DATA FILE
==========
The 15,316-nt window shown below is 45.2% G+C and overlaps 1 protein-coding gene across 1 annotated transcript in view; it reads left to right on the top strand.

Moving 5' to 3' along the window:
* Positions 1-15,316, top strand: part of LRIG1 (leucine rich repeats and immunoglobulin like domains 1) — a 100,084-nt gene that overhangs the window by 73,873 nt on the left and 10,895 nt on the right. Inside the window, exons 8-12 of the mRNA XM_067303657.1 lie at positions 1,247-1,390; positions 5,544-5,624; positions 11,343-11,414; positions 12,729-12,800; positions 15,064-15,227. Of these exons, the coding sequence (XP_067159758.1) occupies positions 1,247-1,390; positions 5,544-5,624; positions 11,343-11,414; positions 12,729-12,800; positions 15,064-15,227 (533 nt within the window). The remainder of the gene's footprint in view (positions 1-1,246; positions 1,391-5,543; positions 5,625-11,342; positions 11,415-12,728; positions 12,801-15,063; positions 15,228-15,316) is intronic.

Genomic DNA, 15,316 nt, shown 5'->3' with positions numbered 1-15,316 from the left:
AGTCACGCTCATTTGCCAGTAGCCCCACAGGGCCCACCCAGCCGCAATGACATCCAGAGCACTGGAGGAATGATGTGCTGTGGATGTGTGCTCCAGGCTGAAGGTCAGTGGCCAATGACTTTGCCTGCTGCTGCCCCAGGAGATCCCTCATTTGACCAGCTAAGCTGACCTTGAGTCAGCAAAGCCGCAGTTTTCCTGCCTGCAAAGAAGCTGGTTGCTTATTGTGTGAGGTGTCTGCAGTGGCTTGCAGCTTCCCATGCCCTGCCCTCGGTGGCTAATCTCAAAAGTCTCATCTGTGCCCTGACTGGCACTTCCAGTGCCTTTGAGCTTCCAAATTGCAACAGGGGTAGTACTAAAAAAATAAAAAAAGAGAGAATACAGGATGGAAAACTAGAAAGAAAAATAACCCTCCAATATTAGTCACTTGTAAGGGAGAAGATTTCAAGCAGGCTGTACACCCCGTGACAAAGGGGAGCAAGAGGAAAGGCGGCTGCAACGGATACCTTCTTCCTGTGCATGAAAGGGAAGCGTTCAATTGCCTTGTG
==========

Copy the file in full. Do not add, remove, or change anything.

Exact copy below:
The 15,316-nt window shown below is 45.2% G+C and overlaps 1 protein-coding gene across 1 annotated transcript in view; it reads left to right on the top strand.

Moving 5' to 3' along the window:
* Positions 1-15,316, top strand: part of LRIG1 (leucine rich repeats and immunoglobulin like domains 1) — a 100,084-nt gene that overhangs the window by 73,873 nt on the left and 10,895 nt on the right. Inside the window, exons 8-12 of the mRNA XM_067303657.1 lie at positions 1,247-1,390; positions 5,544-5,624; positions 11,343-11,414; positions 12,729-12,800; positions 15,064-15,227. Of these exons, the coding sequence (XP_067159758.1) occupies positions 1,247-1,390; positions 5,544-5,624; positions 11,343-11,414; positions 12,729-12,800; positions 15,064-15,227 (533 nt within the window). The remainder of the gene's footprint in view (positions 1-1,246; positions 1,391-5,543; positions 5,625-11,342; positions 11,415-12,728; positions 12,801-15,063; positions 15,228-15,316) is intronic.

Genomic DNA, 15,316 nt, shown 5'->3' with positions numbered 1-15,316 from the left:
AGTCACGCTCATTTGCCAGTAGCCCCACAGGGCCCACCCAGCCGCAATGACATCCAGAGCACTGGAGGAATGATGTGCTGTGGATGTGTGCTCCAGGCTGAAGGTCAGTGGCCAATGACTTTGCCTGCTGCTGCCCCAGGAGATCCCTCATTTGACCAGCTAAGCTGACCTTGAGTCAGCAAAGCCGCAGTTTTCCTGCCTGCAAAGAAGCTGGTTGCTTATTGTGTGAGGTGTCTGCAGTGGCTTGCAGCTTCCCATGCCCTGCCCTCGGTGGCTAATCTCAAAAGTCTCATCTGTGCCCTGACTGGCACTTCCAGTGCCTTTGAGCTTCCAAATTGCAACAGGGGTAGTACTAAAAAAATAAAAAAAGAGAGAATACAGGATGGAAAACTAGAAAGAAAAATAACCCTCCAATATTAGTCACTTGTAAGGGAGAAGATTTCAAGCAGGCTGTACACCCCGTGACAAAGGGGAGCAAGAGGAAAGGCGGCTGCAACGGATACCTTCTTCCTGTGCATGAAAGGGAAGCGTTCAATTGCCTTGTG